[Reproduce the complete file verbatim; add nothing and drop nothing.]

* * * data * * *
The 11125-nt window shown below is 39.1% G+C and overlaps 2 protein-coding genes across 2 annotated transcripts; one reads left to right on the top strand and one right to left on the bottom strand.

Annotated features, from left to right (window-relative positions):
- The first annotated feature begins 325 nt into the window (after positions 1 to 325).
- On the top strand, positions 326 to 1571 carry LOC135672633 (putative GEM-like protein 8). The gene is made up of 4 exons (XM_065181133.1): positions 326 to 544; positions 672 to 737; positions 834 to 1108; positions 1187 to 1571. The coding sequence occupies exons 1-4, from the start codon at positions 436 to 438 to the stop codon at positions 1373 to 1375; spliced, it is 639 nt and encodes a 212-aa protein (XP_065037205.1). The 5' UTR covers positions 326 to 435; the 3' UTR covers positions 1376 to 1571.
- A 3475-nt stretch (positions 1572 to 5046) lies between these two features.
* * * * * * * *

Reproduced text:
The 11125-nt window shown below is 39.1% G+C and overlaps 2 protein-coding genes across 2 annotated transcripts; one reads left to right on the top strand and one right to left on the bottom strand.

Annotated features, from left to right (window-relative positions):
- The first annotated feature begins 325 nt into the window (after positions 1 to 325).
- On the top strand, positions 326 to 1571 carry LOC135672633 (putative GEM-like protein 8). The gene is made up of 4 exons (XM_065181133.1): positions 326 to 544; positions 672 to 737; positions 834 to 1108; positions 1187 to 1571. The coding sequence occupies exons 1-4, from the start codon at positions 436 to 438 to the stop codon at positions 1373 to 1375; spliced, it is 639 nt and encodes a 212-aa protein (XP_065037205.1). The 5' UTR covers positions 326 to 435; the 3' UTR covers positions 1376 to 1571.
- A 3475-nt stretch (positions 1572 to 5046) lies between these two features.